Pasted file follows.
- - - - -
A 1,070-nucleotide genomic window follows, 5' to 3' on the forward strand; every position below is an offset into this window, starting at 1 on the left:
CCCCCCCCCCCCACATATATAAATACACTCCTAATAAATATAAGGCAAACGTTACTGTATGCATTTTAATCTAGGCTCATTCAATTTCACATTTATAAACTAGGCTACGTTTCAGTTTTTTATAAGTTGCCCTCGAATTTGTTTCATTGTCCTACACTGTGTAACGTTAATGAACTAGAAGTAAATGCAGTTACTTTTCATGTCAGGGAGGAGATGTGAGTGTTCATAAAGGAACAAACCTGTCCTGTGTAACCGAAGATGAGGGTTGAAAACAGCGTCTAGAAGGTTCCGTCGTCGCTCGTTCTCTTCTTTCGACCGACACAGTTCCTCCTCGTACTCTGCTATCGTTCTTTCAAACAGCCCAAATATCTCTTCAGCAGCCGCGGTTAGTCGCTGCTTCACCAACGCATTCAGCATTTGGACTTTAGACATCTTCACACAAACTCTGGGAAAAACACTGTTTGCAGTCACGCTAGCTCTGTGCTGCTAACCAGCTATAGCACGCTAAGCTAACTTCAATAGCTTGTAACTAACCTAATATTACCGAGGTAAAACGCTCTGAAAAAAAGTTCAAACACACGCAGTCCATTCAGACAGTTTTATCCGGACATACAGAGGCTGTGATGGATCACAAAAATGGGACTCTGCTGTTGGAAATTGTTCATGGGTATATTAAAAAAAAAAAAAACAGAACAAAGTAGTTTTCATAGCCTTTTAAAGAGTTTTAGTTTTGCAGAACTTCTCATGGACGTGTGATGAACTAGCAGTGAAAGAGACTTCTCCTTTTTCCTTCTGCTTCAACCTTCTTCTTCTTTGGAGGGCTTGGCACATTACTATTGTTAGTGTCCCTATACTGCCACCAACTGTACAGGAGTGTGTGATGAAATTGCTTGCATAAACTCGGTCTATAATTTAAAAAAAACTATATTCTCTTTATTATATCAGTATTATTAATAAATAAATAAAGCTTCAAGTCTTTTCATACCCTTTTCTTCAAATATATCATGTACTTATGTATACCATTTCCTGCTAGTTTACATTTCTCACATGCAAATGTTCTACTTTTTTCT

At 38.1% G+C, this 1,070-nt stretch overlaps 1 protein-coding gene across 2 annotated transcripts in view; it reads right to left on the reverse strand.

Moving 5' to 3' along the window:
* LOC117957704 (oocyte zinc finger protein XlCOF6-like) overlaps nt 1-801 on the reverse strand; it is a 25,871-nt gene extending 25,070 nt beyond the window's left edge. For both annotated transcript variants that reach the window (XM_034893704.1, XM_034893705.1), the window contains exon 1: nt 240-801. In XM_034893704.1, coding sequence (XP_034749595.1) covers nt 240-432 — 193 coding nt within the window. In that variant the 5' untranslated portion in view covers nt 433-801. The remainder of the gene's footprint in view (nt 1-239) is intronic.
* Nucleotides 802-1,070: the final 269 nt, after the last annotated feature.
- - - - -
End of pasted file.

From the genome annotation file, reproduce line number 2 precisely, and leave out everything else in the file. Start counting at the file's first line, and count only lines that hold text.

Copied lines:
CCCCCCCCCCCCACATATATAAATACACTCCTAATAAATATAAGGCAAACGTTACTGTATGCATTTTAATCTAGGCTCATTCAATTTCACATTTATAAACTAGGCTACGTTTCAGTTTTTTATAAGTTGCCCTCGAATTTGTTTCATTGTCCTACACTGTGTAACGTTAATGAACTAGAAGTAAATGCAGTTACTTTTCATGTCAGGGAGGAGATGTGAGTGTTCATAAAGGAACAAACCTGTCCTGTGTAACCGAAGATGAGGGTTGAAAACAGCGTCTAGAAGGTTCCGTCGTCGCTCGTTCTCTTCTTTCGACCGACACAGTTCCTCCTCGTACTCTGCTATCGTTCTTTCAAACAGCCCAAATATCTCTTCAGCAGCCGCGGTTAGTCGCTGCTTCACCAACGCATTCAGCATTTGGACTTTAGACATCTTCACACAAACTCTGGGAAAAACACTGTTTGCAGTCACGCTAGCTCTGTGCTGCTAACCAGCTATAGCACGCTAAGCTAACTTCAATAGCTTGTAACTAACCTAATATTACCGAGGTAAAACGCTCTGAAAAAAAGTTCAAACACACGCAGTCCATTCAGACAGTTTTATCCGGACATACAGAGGCTGTGATGGATCACAAAAATGGGACTCTGCTGTTGGAAATTGTTCATGGGTATATTAAAAAAAAAAAAAACAGAACAAAGTAGTTTTCATAGCCTTTTAAAGAGTTTTAGTTTTGCAGAACTTCTCATGGACGTGTGATGAACTAGCAGTGAAAGAGACTTCTCCTTTTTCCTTCTGCTTCAACCTTCTTCTTCTTTGGAGGGCTTGGCACATTACTATTGTTAGTGTCCCTATACTGCCACCAACTGTACAGGAGTGTGTGATGAAATTGCTTGCATAAACTCGGTCTATAATTTAAAAAAAACTATATTCTCTTTATTATATCAGTATTATTAATAAATAAATAAAGCTTCAAGTCTTTTCATACCCTTTTCTTCAAATATATCATGTACTTATGTATACCATTTCCTGCTAGTTTACATTTCTCACATGCAAATGTTCTACTTTTTTCT